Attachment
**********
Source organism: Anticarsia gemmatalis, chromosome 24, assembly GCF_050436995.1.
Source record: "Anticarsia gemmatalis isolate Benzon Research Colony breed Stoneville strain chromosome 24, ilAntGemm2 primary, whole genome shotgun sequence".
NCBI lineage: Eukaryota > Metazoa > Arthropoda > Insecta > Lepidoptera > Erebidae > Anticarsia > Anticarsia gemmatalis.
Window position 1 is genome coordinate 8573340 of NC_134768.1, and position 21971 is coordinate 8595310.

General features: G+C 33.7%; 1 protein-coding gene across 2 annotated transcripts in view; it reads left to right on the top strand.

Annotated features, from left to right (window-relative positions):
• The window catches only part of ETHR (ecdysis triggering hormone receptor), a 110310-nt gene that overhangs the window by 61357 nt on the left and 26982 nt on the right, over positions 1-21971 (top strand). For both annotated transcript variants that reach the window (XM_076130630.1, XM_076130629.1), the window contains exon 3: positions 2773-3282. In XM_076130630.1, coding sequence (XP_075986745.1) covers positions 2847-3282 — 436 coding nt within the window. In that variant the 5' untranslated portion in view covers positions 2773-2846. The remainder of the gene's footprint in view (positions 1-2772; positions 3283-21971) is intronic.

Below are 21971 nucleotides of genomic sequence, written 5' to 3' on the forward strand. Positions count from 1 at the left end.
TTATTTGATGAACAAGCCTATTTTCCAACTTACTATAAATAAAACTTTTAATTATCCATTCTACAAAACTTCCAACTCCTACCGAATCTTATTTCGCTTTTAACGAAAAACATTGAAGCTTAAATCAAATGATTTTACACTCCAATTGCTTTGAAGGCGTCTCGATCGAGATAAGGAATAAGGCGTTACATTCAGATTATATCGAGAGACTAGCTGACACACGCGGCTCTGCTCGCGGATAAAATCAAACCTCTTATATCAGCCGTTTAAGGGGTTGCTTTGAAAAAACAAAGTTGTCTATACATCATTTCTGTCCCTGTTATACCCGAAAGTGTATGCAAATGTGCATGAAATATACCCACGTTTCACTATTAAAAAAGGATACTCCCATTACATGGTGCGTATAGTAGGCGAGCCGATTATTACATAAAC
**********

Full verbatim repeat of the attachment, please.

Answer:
Source organism: Anticarsia gemmatalis, chromosome 24, assembly GCF_050436995.1.
Source record: "Anticarsia gemmatalis isolate Benzon Research Colony breed Stoneville strain chromosome 24, ilAntGemm2 primary, whole genome shotgun sequence".
NCBI lineage: Eukaryota > Metazoa > Arthropoda > Insecta > Lepidoptera > Erebidae > Anticarsia > Anticarsia gemmatalis.
Window position 1 is genome coordinate 8573340 of NC_134768.1, and position 21971 is coordinate 8595310.

General features: G+C 33.7%; 1 protein-coding gene across 2 annotated transcripts in view; it reads left to right on the top strand.

Annotated features, from left to right (window-relative positions):
• The window catches only part of ETHR (ecdysis triggering hormone receptor), a 110310-nt gene that overhangs the window by 61357 nt on the left and 26982 nt on the right, over positions 1-21971 (top strand). For both annotated transcript variants that reach the window (XM_076130630.1, XM_076130629.1), the window contains exon 3: positions 2773-3282. In XM_076130630.1, coding sequence (XP_075986745.1) covers positions 2847-3282 — 436 coding nt within the window. In that variant the 5' untranslated portion in view covers positions 2773-2846. The remainder of the gene's footprint in view (positions 1-2772; positions 3283-21971) is intronic.

Below are 21971 nucleotides of genomic sequence, written 5' to 3' on the forward strand. Positions count from 1 at the left end.
TTATTTGATGAACAAGCCTATTTTCCAACTTACTATAAATAAAACTTTTAATTATCCATTCTACAAAACTTCCAACTCCTACCGAATCTTATTTCGCTTTTAACGAAAAACATTGAAGCTTAAATCAAATGATTTTACACTCCAATTGCTTTGAAGGCGTCTCGATCGAGATAAGGAATAAGGCGTTACATTCAGATTATATCGAGAGACTAGCTGACACACGCGGCTCTGCTCGCGGATAAAATCAAACCTCTTATATCAGCCGTTTAAGGGGTTGCTTTGAAAAAACAAAGTTGTCTATACATCATTTCTGTCCCTGTTATACCCGAAAGTGTATGCAAATGTGCATGAAATATACCCACGTTTCACTATTAAAAAAGGATACTCCCATTACATGGTGCGTATAGTAGGCGAGCCGATTATTACATAAAC